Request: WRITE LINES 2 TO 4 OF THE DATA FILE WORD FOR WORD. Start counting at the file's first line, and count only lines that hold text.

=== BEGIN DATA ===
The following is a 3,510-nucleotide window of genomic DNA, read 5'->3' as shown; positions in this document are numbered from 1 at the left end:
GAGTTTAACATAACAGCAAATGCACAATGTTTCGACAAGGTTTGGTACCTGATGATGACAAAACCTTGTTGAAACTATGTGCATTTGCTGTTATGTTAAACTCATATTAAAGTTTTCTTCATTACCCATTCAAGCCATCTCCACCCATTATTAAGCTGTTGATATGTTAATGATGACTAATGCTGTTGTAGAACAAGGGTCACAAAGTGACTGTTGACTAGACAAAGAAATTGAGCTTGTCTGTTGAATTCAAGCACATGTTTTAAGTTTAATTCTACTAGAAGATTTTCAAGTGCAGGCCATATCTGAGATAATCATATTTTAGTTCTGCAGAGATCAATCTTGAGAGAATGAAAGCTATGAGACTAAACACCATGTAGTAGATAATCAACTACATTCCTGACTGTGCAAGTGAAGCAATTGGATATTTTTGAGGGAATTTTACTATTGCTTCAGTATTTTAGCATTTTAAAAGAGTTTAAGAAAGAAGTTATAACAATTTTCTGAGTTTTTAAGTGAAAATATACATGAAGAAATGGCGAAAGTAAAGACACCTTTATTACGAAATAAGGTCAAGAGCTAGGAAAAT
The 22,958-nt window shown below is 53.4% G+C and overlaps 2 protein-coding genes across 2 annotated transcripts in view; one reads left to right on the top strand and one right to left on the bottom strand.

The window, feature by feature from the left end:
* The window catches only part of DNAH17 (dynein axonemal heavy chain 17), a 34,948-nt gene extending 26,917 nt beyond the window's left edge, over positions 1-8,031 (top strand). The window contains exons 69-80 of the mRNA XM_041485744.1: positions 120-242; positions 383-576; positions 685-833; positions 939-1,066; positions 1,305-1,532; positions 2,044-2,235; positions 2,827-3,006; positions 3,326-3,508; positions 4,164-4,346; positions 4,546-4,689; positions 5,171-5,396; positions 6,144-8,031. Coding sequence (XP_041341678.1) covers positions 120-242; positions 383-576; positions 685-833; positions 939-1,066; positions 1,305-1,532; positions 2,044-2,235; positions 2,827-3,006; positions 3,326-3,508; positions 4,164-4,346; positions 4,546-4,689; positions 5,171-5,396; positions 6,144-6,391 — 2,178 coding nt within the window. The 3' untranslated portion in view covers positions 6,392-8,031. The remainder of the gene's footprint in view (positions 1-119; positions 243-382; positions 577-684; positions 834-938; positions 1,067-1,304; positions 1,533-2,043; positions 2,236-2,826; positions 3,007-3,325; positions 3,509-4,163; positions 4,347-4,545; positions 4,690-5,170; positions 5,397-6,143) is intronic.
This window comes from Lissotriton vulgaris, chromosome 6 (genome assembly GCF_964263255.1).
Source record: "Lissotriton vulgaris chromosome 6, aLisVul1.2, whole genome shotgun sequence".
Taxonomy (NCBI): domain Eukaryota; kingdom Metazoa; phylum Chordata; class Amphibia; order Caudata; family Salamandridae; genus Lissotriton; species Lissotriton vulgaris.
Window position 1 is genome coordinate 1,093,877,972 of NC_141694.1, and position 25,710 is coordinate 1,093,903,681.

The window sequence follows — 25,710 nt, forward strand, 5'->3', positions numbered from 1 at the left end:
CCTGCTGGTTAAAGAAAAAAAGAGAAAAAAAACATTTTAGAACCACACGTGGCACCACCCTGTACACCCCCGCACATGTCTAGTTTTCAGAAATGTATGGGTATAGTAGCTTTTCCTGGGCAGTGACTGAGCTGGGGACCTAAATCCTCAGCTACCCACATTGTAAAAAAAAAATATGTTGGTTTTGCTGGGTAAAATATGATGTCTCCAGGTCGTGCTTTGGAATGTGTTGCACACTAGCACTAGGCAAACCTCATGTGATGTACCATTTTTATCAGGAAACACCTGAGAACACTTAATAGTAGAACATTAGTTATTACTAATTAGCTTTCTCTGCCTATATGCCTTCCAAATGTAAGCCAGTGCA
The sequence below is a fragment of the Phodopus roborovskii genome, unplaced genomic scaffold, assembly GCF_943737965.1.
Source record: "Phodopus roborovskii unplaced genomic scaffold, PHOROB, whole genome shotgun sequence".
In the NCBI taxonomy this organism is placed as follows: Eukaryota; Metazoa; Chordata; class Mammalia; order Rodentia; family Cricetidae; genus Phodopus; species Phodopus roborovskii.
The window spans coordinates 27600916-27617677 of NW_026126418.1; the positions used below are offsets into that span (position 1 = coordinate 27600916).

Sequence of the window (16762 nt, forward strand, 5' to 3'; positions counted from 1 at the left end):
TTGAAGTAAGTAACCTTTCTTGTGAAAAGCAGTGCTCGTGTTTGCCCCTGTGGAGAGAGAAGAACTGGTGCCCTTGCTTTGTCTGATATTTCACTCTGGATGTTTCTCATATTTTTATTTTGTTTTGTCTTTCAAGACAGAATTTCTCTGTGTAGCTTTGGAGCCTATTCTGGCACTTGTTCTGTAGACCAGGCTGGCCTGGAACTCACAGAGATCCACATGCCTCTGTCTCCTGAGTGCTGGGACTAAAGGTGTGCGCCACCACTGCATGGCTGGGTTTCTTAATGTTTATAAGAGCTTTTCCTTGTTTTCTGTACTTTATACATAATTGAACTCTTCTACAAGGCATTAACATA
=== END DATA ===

GAGTTTAACATAACAGCAAATGCACAATGTTTCGACAAGGTTTGGTACCTGATGATGACAAAACCTTGTTGAAACTATGTGCATTTGCTGTTATGTTAAACTCATATTAAAGTTTTCTTCATTACCCATTCAAGCCATCTCCACCCATTATTAAGCTGTTGATATGTTAATGATGACTAATGCTGTTGTAGAACAAGGGTCACAAAGTGACTGTTGACTAGACAAAGAAATTGAGCTTGTCTGTTGAATTCAAGCACATGTTTTAAGTTTAATTCTACTAGAAGATTTTCAAGTGCAGGCCATATCTGAGATAATCATATTTTAGTTCTGCAGAGATCAATCTTGAGAGAATGAAAGCTATGAGACTAAACACCATGTAGTAGATAATCAACTACATTCCTGACTGTGCAAGTGAAGCAATTGGATATTTTTGAGGGAATTTTACTATTGCTTCAGTATTTTAGCATTTTAAAAGAGTTTAAGAAAGAAGTTATAACAATTTTCTGAGTTTTTAAGTGAAAATATACATGAAGAAATGGCGAAAGTAAAGACACCTTTATTACGAAATAAGGTCAAGAGCTAGGAAAAT
The 22,958-nt window shown below is 53.4% G+C and overlaps 2 protein-coding genes across 2 annotated transcripts in view; one reads left to right on the top strand and one right to left on the bottom strand.

The window, feature by feature from the left end: